LTE: THE TECHNOLOGY DRIVER FOR THE FUTURE OF PUBLIC SAFETY NETWORKS
Response times are critical when managing emergencies and natural disasters. Government and public safety agencies are constantly under pressure to improve how they manage these events with the key focus on network connectivity, capacity and capability. Access to mobile broadband is the key driver to effecting this change.
These secure and resilient mission-critical networks must guarantee connectivity for everyone, anywhere and anytime. Public safety networks support real-time situational awareness and intelligence-driven solutions, not just in the wake of an emergency but also to provide day to day support to the emergency services. These networks gather mission-critical intelligence on the current situation to improve response management. In addition, demand for bandwidth is growing, with access to data, video streams and social media now an integral part of critical comms services.
In recent years many governments and public safety agencies have invested in mobile broadband public-safety network projects. ATDI has played an integral part in these rollouts with the supply of HTZ Communications and consultancy support services. These cases show how public safety networks are evolving and the impact these changes have to those on the ground.
The South Korean public-safety network Safe-Net, is a nationwide PS-LTE network. The three-phased project was deployed across three districts; two being awarded to the national mobile operator, Korea Telecom (KT) with the remaining district to SK Telecom (SK). This mission-critical network was awarded spectrum in the 700MHz Band 28 which is shared with all three services users: LTE-R for railways, PS-LTE for public safety and LTE-M for maritime services.
Following two successful pilots, network deployment commenced in 2018 with completion due by 2022. The network allows the three stakeholders to share the RAN to reduce interference and to make costs savings. Similarly, all three service users access the same command centres located across the country. While the project was rolled out by national commercial network operators, the network itself wasn’t designed on subscriber growth predictions like a traditional mobile network, but instead focussed on economies of scale and channel capacity for core services across geographical areas. This allows more users to access limited base station resources at any given time.
On completion of the Safe-Net network, it’s expected that services will be activated and coverage expanded from 2022 with network enhancements and migration by 2025. These developments will support the IOT platform, drones, wearable devices for the first stage and 5G, AI, m-Workspace and robotics by 2025.
KT currently use multiple licenses of HTZ Communications for the design and network rollout. HTZ provides unprecedented signal prediction accuracy, the latest deterministic propagation engine, integrates 3D digital maps and supports maritime and airborne receivers.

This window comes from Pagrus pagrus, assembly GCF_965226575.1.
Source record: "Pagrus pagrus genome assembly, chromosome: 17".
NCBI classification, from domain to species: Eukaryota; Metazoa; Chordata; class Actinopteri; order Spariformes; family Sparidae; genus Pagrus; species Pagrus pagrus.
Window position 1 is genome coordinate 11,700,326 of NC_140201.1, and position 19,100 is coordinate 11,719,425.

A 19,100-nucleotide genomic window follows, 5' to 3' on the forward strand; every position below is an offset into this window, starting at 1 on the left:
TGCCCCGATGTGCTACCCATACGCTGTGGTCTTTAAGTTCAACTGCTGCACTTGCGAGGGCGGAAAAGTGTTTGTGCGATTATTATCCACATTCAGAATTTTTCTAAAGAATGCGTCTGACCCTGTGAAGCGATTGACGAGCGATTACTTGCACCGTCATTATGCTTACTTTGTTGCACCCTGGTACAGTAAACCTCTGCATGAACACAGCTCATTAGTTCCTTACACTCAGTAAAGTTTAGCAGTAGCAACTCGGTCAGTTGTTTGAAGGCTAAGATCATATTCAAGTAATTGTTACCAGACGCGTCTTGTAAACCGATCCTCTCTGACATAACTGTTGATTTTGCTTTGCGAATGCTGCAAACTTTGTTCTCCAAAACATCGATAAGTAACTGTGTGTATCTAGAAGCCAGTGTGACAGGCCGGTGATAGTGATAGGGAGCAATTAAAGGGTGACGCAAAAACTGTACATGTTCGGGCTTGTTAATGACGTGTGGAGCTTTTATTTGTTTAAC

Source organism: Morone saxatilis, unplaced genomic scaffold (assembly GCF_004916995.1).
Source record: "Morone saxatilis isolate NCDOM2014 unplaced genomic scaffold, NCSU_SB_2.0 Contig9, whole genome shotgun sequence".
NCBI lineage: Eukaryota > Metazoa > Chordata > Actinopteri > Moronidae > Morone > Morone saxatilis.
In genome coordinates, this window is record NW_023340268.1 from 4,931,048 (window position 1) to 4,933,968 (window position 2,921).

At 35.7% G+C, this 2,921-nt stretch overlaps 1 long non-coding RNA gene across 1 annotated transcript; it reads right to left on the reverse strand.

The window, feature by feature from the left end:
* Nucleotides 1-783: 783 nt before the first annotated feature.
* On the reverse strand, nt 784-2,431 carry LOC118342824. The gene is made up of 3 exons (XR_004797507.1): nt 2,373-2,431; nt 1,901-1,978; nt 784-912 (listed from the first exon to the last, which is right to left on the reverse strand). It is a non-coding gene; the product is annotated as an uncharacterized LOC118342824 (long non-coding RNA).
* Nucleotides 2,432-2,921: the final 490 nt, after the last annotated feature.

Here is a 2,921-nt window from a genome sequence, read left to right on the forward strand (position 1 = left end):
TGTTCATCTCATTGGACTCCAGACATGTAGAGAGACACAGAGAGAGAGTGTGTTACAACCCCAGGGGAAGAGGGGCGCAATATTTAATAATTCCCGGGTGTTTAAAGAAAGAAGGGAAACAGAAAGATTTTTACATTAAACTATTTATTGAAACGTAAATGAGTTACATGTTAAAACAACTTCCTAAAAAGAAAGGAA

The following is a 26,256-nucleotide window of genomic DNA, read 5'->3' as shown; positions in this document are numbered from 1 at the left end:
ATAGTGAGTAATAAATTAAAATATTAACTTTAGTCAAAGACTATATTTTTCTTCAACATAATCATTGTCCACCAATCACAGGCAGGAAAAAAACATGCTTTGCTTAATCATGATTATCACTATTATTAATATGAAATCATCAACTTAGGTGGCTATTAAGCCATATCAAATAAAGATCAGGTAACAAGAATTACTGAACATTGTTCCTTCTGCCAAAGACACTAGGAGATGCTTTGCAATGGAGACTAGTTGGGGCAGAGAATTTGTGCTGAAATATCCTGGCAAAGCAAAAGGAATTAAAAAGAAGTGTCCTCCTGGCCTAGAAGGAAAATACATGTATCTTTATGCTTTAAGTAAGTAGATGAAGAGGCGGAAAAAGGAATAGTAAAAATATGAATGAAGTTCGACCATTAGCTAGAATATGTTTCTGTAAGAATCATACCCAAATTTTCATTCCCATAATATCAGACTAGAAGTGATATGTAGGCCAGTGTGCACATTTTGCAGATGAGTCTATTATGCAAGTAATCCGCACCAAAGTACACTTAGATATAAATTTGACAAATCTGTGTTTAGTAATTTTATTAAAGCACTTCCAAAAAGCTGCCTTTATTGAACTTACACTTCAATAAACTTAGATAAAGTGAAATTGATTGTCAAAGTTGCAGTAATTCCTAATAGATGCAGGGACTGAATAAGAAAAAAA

Germany’s public safety digital radio (BOS) network is the largest TETRA network in the world and when completed in 2017 included over 4,500 base stations and covered 99% of the country. Since completion, the main contractor Airbus has upgraded the core network backbone from circuit-switched to packet-switched technology, to create an IP-based backbone infrastructure. Other proposed upgrades include an update to the existing TETRA network to support operations until 2030 and the second to achieve a broadband solution either as a standalone network, as a mobile virtual network operator (MVNO) solution or as a hybrid network to improve network capacity. The hybrid option will enable both TETRA (voice communications) and LTE (data services) to be used across the same network, depending on availability or traffic. Given the lack of available broadband spectrum for PPDR use, it’s suggested that a hybrid solution is possibly the best way forward.
Airbus operates multiple licenses of HTZ Warfare which is used for network planning, maintenance and optimisation. Due to its technology-neutral position, HTZ can manage different technologies across the network while supporting ongoing network improvements.
In the UK, the Emergency Services Network (ESN) is under development to support emergency services and replaces the current Airwave network. The software behind ESN is being provided by Motorola Solutions with the infrastructure being built by EE, the UK’s largest mobile operator. This network is created by upgrading their existing network, including deploying more 4G base stations in rural areas.
To maximise coverage for the emergency services, the government is building additional sites in rural areas of Britain. These sites will also form part of the Shared Rural Network which allows commercial network operators to share infrastructure to improve coverage. To date, the core elements of the technology have been delivered with a push-to-talk solution now working on ESN devices connected to the EE network. The Home Office has developed an Air-to-Ground solution that interlaces with Airwave. To date, the Control Room integration has been successfully demonstrated and a ‘data only’ service is also operational, increasing access to the number of emergency services users. The programme plans to deliver additional coverage including for rural areas and London Underground and is scheduled to be fully operational by 2025.
To learn more about how ATDI can support your public safety network development, contact us today.